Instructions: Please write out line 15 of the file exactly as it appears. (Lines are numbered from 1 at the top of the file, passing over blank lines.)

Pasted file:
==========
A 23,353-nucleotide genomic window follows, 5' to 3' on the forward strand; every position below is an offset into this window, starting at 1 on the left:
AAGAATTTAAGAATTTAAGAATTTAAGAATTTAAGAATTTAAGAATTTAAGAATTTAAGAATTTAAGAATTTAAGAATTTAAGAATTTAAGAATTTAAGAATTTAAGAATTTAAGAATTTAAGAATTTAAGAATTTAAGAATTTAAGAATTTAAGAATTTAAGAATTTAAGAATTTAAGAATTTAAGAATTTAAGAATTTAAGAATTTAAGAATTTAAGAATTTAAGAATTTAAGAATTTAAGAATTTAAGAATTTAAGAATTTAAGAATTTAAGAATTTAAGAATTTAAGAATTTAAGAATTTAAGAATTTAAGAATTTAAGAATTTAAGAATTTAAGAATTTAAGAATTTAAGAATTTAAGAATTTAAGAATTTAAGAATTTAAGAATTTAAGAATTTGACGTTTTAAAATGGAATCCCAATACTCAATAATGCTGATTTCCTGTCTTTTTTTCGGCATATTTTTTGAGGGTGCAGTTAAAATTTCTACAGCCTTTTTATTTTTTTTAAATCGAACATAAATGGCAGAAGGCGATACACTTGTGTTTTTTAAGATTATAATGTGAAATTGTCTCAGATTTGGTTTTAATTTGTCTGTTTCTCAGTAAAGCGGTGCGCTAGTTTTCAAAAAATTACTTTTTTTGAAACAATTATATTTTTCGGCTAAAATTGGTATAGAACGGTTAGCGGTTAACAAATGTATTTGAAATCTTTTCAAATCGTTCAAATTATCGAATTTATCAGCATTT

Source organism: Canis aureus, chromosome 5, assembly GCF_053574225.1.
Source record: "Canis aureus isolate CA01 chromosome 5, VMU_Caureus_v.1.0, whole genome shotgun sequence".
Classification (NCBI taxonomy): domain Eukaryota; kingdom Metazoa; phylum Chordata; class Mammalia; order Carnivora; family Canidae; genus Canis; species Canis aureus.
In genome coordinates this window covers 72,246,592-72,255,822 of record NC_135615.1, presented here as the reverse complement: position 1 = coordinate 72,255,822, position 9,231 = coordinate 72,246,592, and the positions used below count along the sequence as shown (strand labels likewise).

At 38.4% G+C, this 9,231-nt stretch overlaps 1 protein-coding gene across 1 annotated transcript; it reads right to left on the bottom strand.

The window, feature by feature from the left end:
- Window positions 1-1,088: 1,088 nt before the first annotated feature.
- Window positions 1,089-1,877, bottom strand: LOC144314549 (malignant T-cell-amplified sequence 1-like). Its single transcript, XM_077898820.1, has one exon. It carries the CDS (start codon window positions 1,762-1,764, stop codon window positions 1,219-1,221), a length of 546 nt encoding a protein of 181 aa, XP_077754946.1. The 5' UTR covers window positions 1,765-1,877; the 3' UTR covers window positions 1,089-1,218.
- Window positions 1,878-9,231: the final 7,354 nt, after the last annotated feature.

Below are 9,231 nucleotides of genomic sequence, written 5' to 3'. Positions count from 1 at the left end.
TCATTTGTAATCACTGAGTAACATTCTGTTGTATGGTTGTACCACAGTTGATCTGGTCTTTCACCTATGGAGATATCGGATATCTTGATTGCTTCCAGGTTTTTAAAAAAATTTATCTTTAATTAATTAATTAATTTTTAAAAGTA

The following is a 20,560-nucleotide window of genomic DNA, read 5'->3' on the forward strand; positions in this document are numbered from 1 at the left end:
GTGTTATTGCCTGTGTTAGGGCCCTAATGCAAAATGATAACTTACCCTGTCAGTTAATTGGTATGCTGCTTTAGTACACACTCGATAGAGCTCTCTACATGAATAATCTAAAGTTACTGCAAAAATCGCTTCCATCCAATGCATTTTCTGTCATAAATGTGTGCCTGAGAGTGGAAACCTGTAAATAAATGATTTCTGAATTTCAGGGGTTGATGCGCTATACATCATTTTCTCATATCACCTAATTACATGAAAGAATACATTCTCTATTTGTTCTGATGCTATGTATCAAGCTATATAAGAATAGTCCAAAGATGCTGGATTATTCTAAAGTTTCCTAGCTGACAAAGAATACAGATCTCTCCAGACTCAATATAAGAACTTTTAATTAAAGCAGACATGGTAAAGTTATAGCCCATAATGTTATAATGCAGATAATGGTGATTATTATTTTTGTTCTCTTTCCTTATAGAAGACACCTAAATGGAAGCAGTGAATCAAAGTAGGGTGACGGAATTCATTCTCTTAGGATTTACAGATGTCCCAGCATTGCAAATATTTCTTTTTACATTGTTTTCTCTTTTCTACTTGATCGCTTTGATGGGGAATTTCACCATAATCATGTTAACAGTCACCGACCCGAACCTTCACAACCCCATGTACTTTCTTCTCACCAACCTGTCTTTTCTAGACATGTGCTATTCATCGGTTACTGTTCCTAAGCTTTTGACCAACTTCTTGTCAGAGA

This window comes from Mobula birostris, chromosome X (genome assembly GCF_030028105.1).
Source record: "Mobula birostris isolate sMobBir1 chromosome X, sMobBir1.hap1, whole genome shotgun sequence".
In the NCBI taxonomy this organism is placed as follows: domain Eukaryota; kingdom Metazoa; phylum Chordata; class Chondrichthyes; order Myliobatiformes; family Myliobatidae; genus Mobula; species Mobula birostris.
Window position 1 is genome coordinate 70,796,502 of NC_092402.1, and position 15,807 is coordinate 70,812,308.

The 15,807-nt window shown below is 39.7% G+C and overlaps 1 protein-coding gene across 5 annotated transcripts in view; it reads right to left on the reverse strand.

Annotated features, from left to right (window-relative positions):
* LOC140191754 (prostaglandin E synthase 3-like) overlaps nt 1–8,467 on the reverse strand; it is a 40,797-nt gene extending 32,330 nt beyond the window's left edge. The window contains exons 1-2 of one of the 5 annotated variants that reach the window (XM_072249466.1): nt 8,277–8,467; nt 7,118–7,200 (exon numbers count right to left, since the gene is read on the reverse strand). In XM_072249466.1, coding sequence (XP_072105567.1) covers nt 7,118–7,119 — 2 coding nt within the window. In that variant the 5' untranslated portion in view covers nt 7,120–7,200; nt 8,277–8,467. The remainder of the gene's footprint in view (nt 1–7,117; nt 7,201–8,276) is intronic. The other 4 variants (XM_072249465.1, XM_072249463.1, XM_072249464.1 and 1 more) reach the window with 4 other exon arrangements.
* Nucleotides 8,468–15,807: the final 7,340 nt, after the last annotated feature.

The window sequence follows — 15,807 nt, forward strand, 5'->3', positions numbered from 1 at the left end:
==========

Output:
GTGTTATTGCCTGTGTTAGGGCCCTAATGCAAAATGATAACTTACCCTGTCAGTTAATTGGTATGCTGCTTTAGTACACACTCGATAGAGCTCTCTACATGAATAATCTAAAGTTACTGCAAAAATCGCTTCCATCCAATGCATTTTCTGTCATAAATGTGTGCCTGAGAGTGGAAACCTGTAAATAAATGATTTCTGAATTTCAGGGGTTGATGCGCTATACATCATTTTCTCATATCACCTAATTACATGAAAGAATACATTCTCTATTTGTTCTGATGCTATGTATCAAGCTATATAAGAATAGTCCAAAGATGCTGGATTATTCTAAAGTTTCCTAGCTGACAAAGAATACAGATCTCTCCAGACTCAATATAAGAACTTTTAATTAAAGCAGACATGGTAAAGTTATAGCCCATAATGTTATAATGCAGATAATGGTGATTATTATTTTTGTTCTCTTTCCTTATAGAAGACACCTAAATGGAAGCAGTGAATCAAAGTAGGGTGACGGAATTCATTCTCTTAGGATTTACAGATGTCCCAGCATTGCAAATATTTCTTTTTACATTGTTTTCTCTTTTCTACTTGATCGCTTTGATGGGGAATTTCACCATAATCATGTTAACAGTCACCGACCCGAACCTTCACAACCCCATGTACTTTCTTCTCACCAACCTGTCTTTTCTAGACATGTGCTATTCATCGGTTACTGTTCCTAAGCTTTTGACCAACTTCTTGTCAGAGA